Officials said they normally serve 50 or 60 families, but they were ready for 100 families today.
Many people wore masks as they picked up their food. Volunteers also took more precautions, including moving the food distribution outside to a parking lot.
UPDATE 11:05 a.m.: There are 11 new positive cases of the coronavirus in Allegheny County, bringing the total to 904, the Allegheny County Health Department announced.
Officials said 146 people have been or are currently being hospitalized, and two more people have died, bringing the total number of deaths to 26. All deaths in the county have been people between the ages of 56 and 103, the Health Department said.
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Here is a breakdown of cases by age group:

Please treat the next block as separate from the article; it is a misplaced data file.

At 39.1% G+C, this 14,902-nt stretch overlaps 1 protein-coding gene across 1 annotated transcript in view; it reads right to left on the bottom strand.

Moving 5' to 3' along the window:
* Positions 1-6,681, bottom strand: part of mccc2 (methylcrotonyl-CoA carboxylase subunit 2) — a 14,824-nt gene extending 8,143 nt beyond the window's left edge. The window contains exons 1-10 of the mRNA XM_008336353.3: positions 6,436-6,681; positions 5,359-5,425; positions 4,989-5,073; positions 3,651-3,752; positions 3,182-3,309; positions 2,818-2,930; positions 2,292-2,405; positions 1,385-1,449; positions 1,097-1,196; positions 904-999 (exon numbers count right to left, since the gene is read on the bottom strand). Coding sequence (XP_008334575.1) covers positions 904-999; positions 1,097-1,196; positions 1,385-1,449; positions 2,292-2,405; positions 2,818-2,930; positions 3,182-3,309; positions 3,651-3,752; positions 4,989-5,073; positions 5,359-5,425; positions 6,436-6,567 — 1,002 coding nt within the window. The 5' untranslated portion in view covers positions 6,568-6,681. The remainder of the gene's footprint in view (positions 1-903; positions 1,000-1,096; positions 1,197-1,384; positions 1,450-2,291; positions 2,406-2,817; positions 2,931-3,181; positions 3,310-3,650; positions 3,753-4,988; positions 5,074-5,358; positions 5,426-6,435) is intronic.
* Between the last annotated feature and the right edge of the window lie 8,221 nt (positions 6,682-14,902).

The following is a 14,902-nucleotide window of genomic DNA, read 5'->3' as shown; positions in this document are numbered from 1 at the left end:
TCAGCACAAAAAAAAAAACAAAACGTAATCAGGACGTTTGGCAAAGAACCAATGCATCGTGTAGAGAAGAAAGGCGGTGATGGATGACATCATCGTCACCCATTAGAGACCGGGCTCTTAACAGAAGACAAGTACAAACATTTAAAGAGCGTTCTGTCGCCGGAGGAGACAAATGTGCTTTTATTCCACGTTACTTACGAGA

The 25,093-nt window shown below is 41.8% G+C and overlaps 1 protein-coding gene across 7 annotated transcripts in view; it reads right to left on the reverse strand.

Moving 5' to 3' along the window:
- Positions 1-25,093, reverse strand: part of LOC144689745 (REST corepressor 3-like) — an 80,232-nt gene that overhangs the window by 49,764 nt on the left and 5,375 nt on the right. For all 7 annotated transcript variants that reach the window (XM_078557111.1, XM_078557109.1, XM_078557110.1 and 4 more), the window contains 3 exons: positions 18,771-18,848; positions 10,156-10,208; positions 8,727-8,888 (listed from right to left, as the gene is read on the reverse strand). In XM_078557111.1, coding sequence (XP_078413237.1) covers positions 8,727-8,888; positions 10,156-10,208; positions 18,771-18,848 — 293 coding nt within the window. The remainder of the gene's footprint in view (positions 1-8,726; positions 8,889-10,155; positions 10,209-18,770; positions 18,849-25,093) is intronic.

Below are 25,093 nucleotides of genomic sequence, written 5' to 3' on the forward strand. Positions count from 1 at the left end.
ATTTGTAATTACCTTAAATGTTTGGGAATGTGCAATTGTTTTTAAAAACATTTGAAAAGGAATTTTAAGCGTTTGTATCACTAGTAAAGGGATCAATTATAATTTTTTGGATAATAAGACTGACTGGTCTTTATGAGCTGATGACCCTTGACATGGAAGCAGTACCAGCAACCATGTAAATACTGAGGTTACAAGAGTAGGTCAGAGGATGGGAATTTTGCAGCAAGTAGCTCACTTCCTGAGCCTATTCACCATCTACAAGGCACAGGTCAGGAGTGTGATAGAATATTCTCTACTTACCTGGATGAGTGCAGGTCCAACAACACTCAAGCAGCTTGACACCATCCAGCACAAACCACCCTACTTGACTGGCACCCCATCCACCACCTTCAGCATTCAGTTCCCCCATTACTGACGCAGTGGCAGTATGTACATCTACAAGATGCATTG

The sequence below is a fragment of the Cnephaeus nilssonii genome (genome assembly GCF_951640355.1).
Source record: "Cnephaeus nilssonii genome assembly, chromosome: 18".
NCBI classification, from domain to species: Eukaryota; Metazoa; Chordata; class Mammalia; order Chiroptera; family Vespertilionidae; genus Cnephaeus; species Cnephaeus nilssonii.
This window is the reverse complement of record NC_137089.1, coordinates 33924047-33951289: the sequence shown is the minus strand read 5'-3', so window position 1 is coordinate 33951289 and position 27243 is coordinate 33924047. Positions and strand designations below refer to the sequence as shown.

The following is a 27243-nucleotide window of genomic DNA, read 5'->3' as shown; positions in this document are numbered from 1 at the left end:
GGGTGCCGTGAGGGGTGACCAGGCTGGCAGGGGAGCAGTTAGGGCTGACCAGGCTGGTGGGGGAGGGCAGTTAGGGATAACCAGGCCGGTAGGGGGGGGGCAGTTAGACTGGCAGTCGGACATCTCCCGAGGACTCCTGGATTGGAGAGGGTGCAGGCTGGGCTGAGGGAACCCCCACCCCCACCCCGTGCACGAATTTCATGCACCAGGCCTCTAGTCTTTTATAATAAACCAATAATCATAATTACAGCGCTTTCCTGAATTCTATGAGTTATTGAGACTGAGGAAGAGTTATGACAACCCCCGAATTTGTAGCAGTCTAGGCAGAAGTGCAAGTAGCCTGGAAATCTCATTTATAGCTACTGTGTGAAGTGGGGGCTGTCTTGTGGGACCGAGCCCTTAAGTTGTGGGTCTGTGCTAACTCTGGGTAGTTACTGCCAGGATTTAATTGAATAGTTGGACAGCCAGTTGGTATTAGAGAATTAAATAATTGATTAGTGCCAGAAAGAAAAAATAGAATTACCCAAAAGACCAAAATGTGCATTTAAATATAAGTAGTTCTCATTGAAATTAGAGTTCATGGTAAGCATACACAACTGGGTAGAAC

- 0-4 years: 2
- 5-12 years: 4
- 13-18 years: 10
- 19-24 years: 72
- 25-49 years: 344
- 50-64 years: 250
- 65+ years: 222
Of the cases, 475 are female and 429 are male.
UPDATE 10:35 a.m.: Temporary changes are being made to Pennsylvania’s Children’s Health Insurance Program (CHIP) to keep families enrolled for the duration of the public health emergency, the Department of Human Services announced.
“COVID-19 has created economic challenges for families across Pennsylvania, and we want to be sure that families are able to keep health care coverage to protect themselves and their children during this time. These changes are designed to ease access to CHIP and to keep families enrolled in health insurance during the COVID-19 pandemic,” DHS Secretary Teresa Miller said.
The following changes are in effect for CHIP until the end of the public health emergency: